All Is Not Forgotten

Everyone knows that the three most elements of a psychological thriller are suspense, suspense, and suspense. But there are other facets that weigh heavily in whether we fall for a novel enough to have angst over the outcome. One of them is character development. We need to see characters whose arc allows us to believe in the twists and turns that are being thrown our way.

Wendy Walker’s All Is Not Forgotten does just that. Through the use of a single story teller (Dr. Alan Forrester - an unreliable and biased narrator at best) Walker dribbles out information about her characters with what appears to be a haphazard, casual delivery - sometimes going back and forth in tangents allowing the reader to effortlessly zig and zag through the story line. Because of Forrester’s tale-like rambling of the story, we don’t realize that the information is calculated and precisely timed to deliver the most impact. Some facts are barely a sentence; perhaps an addendum after a semicolon, and delivered chapters before the reader will put it to use.

In the small town of Fairview, Connecticut, where all the residents know everyone and a suspicious car would be easily noted, Jenny Kramer is attacked. After being given a rather controversial trauma-sparing memory drug, she appears to have survived the attack unscathed. But has she, really? The implications to the administration of the drug are endless. How will the perpetrator be caught when the witness is memoryless? Can the victim make peace with an incident that everyone (including her own body) knows has happened, but her mind no longer gives her reconcilable facts with which to make sense of her emotions? How does a father get the revenge he seeks? How will her psychiatrist pull just enough memories through the haze and will those memories be reliable enough to be of any use?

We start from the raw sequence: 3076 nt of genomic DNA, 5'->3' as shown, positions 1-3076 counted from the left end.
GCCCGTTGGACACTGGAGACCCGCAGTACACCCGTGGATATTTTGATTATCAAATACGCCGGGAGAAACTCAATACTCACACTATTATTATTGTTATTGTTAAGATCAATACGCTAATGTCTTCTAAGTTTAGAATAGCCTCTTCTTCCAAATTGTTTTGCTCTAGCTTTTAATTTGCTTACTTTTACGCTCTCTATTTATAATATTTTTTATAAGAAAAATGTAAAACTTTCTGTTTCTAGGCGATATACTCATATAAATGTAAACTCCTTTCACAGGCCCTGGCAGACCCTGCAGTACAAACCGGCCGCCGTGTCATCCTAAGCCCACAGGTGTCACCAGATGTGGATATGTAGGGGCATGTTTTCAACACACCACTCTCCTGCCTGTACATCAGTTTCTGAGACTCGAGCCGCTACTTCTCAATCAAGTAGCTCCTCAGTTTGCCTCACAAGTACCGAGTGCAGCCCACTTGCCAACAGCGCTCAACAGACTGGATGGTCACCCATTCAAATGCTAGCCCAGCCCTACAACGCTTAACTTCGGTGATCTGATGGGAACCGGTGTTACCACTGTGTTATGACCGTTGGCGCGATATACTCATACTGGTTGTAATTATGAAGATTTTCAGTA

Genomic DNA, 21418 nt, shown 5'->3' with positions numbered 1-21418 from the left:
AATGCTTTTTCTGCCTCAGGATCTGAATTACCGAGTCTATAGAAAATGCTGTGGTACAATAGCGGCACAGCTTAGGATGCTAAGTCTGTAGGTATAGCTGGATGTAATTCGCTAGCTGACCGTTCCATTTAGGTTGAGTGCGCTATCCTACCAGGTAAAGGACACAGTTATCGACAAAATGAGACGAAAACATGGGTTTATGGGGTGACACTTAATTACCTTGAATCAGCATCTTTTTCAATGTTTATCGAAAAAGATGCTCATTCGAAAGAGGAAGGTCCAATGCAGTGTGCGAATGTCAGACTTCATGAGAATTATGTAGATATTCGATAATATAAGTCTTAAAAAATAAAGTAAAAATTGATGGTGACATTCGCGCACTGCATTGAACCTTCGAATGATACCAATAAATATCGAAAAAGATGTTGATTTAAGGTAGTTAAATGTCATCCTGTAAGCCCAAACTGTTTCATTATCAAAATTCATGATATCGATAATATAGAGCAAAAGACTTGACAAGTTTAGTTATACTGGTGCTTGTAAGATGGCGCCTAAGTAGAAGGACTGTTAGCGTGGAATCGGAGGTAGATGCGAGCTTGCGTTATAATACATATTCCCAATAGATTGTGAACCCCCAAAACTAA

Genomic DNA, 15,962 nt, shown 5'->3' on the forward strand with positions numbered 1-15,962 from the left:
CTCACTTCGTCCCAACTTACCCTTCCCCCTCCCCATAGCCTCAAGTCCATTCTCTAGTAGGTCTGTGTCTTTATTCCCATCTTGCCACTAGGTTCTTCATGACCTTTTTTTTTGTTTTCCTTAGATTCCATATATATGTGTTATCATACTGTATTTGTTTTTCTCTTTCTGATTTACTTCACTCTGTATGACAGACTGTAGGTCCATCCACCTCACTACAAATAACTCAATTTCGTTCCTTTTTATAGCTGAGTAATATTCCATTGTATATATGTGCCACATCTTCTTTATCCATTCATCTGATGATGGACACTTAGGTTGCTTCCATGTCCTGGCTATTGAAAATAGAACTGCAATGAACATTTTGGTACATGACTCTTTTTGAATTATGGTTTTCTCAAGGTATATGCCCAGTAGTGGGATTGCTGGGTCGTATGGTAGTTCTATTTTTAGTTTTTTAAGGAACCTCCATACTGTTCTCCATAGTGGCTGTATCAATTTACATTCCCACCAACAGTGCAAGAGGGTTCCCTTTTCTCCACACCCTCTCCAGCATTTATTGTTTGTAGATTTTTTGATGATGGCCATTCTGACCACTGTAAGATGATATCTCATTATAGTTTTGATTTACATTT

All Is Not Forgotten pulls you in from the first chapter with a violent event that is recounted in a fact-by-fact tone reminiscent of John Grisham’s A Time To Kill. Perhaps it’s Wendy Walker’s first profession as an attorney, which she has in common with John Grisham, that allowed her to write a horrific scene in clinical detail, but survivable to the reader. Throughout the story our opinions and our loyalties change. Because we are kept in a constant guessing game about the ending (I, personally, had three possible conclusions) we go from back and forth from sympathetic to suspicious about each character. It’s a wonderful ride – a fast-paced read that delivers an ending that makes you wish you had been savvy enough to guess.

It’s no wonder that Warner Bros. has optioned the rights to the book and is collaborating with Reese Witherspoon in development. You definitely want to read this book before you run to the theater to see it!

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